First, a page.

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J Leukoc Biol. 2007 Mar;81(3):711-9. Epub 2006 Dec 8.

Quantitative expansion of ES cell-derived myeloid progenitors capable of differentiating into macrophages.

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Division of Endocrinology, Metabolism and Gerontology, Department of Medicine and Graduate Program in Immunology, Stanford University School of Medicine, Stanford, CA 94305-5103, USA.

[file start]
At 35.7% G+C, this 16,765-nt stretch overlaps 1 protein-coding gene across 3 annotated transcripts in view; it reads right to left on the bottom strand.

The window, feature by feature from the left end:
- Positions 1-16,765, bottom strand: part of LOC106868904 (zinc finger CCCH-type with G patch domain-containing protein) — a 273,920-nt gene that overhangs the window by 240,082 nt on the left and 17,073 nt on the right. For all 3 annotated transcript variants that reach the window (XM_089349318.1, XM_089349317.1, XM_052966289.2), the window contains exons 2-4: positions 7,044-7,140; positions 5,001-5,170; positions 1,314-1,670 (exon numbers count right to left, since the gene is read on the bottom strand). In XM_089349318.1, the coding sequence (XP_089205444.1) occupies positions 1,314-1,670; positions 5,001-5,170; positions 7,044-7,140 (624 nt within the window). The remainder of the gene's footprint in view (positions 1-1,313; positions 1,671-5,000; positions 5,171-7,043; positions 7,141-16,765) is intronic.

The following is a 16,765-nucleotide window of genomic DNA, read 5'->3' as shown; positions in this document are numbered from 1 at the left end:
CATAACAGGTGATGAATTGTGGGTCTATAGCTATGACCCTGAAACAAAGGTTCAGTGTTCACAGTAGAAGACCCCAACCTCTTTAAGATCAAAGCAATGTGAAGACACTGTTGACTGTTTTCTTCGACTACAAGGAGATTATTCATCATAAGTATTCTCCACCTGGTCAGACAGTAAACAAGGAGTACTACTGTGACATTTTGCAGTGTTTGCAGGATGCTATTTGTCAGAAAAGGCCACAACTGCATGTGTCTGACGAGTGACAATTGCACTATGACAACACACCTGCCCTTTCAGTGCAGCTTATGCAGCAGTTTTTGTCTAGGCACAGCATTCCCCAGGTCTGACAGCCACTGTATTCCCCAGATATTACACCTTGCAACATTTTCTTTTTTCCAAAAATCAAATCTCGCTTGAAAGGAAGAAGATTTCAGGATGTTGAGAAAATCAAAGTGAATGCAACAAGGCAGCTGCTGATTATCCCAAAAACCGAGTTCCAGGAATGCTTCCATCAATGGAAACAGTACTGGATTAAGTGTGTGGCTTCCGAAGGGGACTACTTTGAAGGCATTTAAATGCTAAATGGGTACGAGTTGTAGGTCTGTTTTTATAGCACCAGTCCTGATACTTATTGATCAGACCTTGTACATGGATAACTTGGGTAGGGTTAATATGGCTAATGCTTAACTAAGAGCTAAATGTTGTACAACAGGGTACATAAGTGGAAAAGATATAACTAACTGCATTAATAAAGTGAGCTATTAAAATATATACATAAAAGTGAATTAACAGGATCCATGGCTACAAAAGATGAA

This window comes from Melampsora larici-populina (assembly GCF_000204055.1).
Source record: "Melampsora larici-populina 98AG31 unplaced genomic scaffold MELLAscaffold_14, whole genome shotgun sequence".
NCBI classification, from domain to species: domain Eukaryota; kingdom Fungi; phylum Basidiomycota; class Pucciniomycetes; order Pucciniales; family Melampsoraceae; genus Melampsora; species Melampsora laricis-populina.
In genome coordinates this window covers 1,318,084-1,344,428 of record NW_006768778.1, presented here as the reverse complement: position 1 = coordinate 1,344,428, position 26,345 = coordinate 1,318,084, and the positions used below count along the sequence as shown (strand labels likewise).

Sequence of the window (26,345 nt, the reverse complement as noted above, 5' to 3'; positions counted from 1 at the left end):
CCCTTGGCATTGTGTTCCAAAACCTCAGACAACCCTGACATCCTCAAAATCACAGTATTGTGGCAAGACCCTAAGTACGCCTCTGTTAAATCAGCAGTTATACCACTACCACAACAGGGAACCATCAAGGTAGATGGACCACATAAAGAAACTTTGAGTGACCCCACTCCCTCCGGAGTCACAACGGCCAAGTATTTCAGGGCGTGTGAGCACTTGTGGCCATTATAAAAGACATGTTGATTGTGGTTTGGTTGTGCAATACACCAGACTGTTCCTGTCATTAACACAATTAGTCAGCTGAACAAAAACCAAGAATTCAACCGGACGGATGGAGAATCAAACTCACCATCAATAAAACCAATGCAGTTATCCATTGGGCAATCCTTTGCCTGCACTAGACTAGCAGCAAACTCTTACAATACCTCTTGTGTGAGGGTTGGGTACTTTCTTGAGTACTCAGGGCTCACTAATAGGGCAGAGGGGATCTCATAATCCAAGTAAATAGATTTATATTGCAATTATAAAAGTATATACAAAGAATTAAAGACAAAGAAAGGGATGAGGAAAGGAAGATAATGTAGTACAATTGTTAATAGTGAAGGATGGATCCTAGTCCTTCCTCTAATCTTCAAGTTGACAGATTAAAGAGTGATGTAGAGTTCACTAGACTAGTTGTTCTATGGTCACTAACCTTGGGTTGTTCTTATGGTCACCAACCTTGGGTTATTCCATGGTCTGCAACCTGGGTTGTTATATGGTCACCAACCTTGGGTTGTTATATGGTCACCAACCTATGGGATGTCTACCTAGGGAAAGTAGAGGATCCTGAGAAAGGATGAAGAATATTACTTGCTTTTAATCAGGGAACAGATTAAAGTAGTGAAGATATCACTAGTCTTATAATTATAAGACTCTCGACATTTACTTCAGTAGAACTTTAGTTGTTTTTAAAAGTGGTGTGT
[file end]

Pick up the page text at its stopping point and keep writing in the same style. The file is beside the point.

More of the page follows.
Macrophages participate in physiologic and pathologic processes through elaboration of distinct activation programs. Studies with macrophage cell systems have revealed much concerning the importance of this pleiotropic cell; however, these studies are inherently limited by three factors: heterogeneity of the target cell population, poor capacity to elaborate various activation programs, and lack of a genetically tractable model system for loss- and gain-of-function studies. Although definitive, hematopoietic lineages can be isolated from embryonic stem (ES) cells, these isolation procedures are inefficient and time-consuming and require elaborate cell-sorting protocols. We therefore examined whether myeloid precursors, capable of differentiating into macrophages, could be conditionally expanded in vitro. Here, we report methods for selective isolation and immortalization of ES cell-derived myeloid precursors by estrogen-regulated HoxA9 protein. Using this new macrophage differentiation system, an unlimited number of custom-designed macrophages with defined functional characteristics can be generated from any targeted ES cell. In combination with knockout or small interfering RNA knockdown technologies, this macrophage differentiation system provides a powerful tool for high throughput analysis of regulatory mechanisms controlling macrophage activation in health and disease.

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